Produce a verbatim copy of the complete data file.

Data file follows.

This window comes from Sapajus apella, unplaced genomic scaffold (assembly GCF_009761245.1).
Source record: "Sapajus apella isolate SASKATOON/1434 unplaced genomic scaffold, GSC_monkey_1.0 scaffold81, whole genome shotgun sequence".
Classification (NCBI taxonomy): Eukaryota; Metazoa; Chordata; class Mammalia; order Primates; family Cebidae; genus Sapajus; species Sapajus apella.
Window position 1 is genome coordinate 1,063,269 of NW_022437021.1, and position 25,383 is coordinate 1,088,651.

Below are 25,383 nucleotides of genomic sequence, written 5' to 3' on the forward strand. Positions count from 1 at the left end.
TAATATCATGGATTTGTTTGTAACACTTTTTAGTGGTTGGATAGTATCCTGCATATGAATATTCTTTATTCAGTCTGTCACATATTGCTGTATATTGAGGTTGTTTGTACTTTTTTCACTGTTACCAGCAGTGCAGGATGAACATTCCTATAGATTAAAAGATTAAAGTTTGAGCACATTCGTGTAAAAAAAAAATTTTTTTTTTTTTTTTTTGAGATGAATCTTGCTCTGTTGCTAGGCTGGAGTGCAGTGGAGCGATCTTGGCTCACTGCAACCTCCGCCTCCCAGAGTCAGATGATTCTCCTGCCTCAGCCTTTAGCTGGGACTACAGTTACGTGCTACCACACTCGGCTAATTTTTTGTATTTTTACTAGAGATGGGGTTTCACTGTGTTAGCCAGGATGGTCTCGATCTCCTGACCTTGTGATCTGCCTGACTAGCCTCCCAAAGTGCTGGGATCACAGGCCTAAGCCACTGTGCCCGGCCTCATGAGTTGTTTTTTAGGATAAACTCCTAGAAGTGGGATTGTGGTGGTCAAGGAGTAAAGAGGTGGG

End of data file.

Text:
This window comes from Sapajus apella, unplaced genomic scaffold (assembly GCF_009761245.1).
Source record: "Sapajus apella isolate SASKATOON/1434 unplaced genomic scaffold, GSC_monkey_1.0 scaffold81, whole genome shotgun sequence".
Classification (NCBI taxonomy): Eukaryota; Metazoa; Chordata; class Mammalia; order Primates; family Cebidae; genus Sapajus; species Sapajus apella.
Window position 1 is genome coordinate 1,063,269 of NW_022437021.1, and position 25,383 is coordinate 1,088,651.

Below are 25,383 nucleotides of genomic sequence, written 5' to 3' on the forward strand. Positions count from 1 at the left end.
TAATATCATGGATTTGTTTGTAACACTTTTTAGTGGTTGGATAGTATCCTGCATATGAATATTCTTTATTCAGTCTGTCACATATTGCTGTATATTGAGGTTGTTTGTACTTTTTTCACTGTTACCAGCAGTGCAGGATGAACATTCCTATAGATTAAAAGATTAAAGTTTGAGCACATTCGTGTAAAAAAAAAATTTTTTTTTTTTTTTTTTGAGATGAATCTTGCTCTGTTGCTAGGCTGGAGTGCAGTGGAGCGATCTTGGCTCACTGCAACCTCCGCCTCCCAGAGTCAGATGATTCTCCTGCCTCAGCCTTTAGCTGGGACTACAGTTACGTGCTACCACACTCGGCTAATTTTTTGTATTTTTACTAGAGATGGGGTTTCACTGTGTTAGCCAGGATGGTCTCGATCTCCTGACCTTGTGATCTGCCTGACTAGCCTCCCAAAGTGCTGGGATCACAGGCCTAAGCCACTGTGCCCGGCCTCATGAGTTGTTTTTTAGGATAAACTCCTAGAAGTGGGATTGTGGTGGTCAAGGAGTAAAGAGGTGGG